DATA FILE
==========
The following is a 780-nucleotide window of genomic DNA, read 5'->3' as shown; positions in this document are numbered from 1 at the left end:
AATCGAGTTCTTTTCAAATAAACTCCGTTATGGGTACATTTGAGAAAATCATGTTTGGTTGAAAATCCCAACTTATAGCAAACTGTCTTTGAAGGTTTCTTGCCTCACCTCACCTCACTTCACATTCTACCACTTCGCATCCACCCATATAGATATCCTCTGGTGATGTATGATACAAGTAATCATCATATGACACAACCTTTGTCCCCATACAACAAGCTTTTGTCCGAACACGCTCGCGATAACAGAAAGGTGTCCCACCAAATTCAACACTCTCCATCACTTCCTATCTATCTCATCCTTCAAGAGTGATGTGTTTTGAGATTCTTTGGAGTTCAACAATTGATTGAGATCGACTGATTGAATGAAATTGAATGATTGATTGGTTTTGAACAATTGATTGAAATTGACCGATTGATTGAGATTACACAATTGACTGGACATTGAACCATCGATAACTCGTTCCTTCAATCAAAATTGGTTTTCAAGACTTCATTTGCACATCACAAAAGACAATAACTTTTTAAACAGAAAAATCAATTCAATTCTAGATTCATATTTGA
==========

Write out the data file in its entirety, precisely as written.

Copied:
The following is a 780-nucleotide window of genomic DNA, read 5'->3' as shown; positions in this document are numbered from 1 at the left end:
AATCGAGTTCTTTTCAAATAAACTCCGTTATGGGTACATTTGAGAAAATCATGTTTGGTTGAAAATCCCAACTTATAGCAAACTGTCTTTGAAGGTTTCTTGCCTCACCTCACCTCACTTCACATTCTACCACTTCGCATCCACCCATATAGATATCCTCTGGTGATGTATGATACAAGTAATCATCATATGACACAACCTTTGTCCCCATACAACAAGCTTTTGTCCGAACACGCTCGCGATAACAGAAAGGTGTCCCACCAAATTCAACACTCTCCATCACTTCCTATCTATCTCATCCTTCAAGAGTGATGTGTTTTGAGATTCTTTGGAGTTCAACAATTGATTGAGATCGACTGATTGAATGAAATTGAATGATTGATTGGTTTTGAACAATTGATTGAAATTGACCGATTGATTGAGATTACACAATTGACTGGACATTGAACCATCGATAACTCGTTCCTTCAATCAAAATTGGTTTTCAAGACTTCATTTGCACATCACAAAAGACAATAACTTTTTAAACAGAAAAATCAATTCAATTCTAGATTCATATTTGA